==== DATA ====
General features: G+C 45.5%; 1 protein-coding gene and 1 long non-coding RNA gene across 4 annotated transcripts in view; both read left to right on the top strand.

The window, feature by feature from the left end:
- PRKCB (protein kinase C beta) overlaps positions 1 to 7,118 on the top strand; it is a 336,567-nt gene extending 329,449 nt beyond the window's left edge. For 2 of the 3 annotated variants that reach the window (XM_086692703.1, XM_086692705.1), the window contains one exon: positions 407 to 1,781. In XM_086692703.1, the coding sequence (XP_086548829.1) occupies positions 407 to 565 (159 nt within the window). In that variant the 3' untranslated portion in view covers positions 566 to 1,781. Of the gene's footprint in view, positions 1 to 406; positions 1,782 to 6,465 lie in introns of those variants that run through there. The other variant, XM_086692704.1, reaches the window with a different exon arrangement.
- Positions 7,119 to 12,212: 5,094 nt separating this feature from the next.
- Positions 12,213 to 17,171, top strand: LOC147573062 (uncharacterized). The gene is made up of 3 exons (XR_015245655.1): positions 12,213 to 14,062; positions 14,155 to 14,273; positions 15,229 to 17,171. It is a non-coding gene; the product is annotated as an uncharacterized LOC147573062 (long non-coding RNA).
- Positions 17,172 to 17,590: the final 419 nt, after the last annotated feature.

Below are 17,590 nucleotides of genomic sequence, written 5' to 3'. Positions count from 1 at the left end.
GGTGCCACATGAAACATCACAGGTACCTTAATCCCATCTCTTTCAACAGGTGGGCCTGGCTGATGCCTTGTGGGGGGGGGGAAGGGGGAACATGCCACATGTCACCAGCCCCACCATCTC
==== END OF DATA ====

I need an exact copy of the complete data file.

General features: G+C 45.5%; 1 protein-coding gene and 1 long non-coding RNA gene across 4 annotated transcripts in view; both read left to right on the top strand.

The window, feature by feature from the left end:
- PRKCB (protein kinase C beta) overlaps positions 1 to 7,118 on the top strand; it is a 336,567-nt gene extending 329,449 nt beyond the window's left edge. For 2 of the 3 annotated variants that reach the window (XM_086692703.1, XM_086692705.1), the window contains one exon: positions 407 to 1,781. In XM_086692703.1, the coding sequence (XP_086548829.1) occupies positions 407 to 565 (159 nt within the window). In that variant the 3' untranslated portion in view covers positions 566 to 1,781. Of the gene's footprint in view, positions 1 to 406; positions 1,782 to 6,465 lie in introns of those variants that run through there. The other variant, XM_086692704.1, reaches the window with a different exon arrangement.
- Positions 7,119 to 12,212: 5,094 nt separating this feature from the next.
- Positions 12,213 to 17,171, top strand: LOC147573062 (uncharacterized). The gene is made up of 3 exons (XR_015245655.1): positions 12,213 to 14,062; positions 14,155 to 14,273; positions 15,229 to 17,171. It is a non-coding gene; the product is annotated as an uncharacterized LOC147573062 (long non-coding RNA).
- Positions 17,172 to 17,590: the final 419 nt, after the last annotated feature.

Below are 17,590 nucleotides of genomic sequence, written 5' to 3'. Positions count from 1 at the left end.
GGTGCCACATGAAACATCACAGGTACCTTAATCCCATCTCTTTCAACAGGTGGGCCTGGCTGATGCCTTGTGGGGGGGGGGAAGGGGGAACATGCCACATGTCACCAGCCCCACCATCTC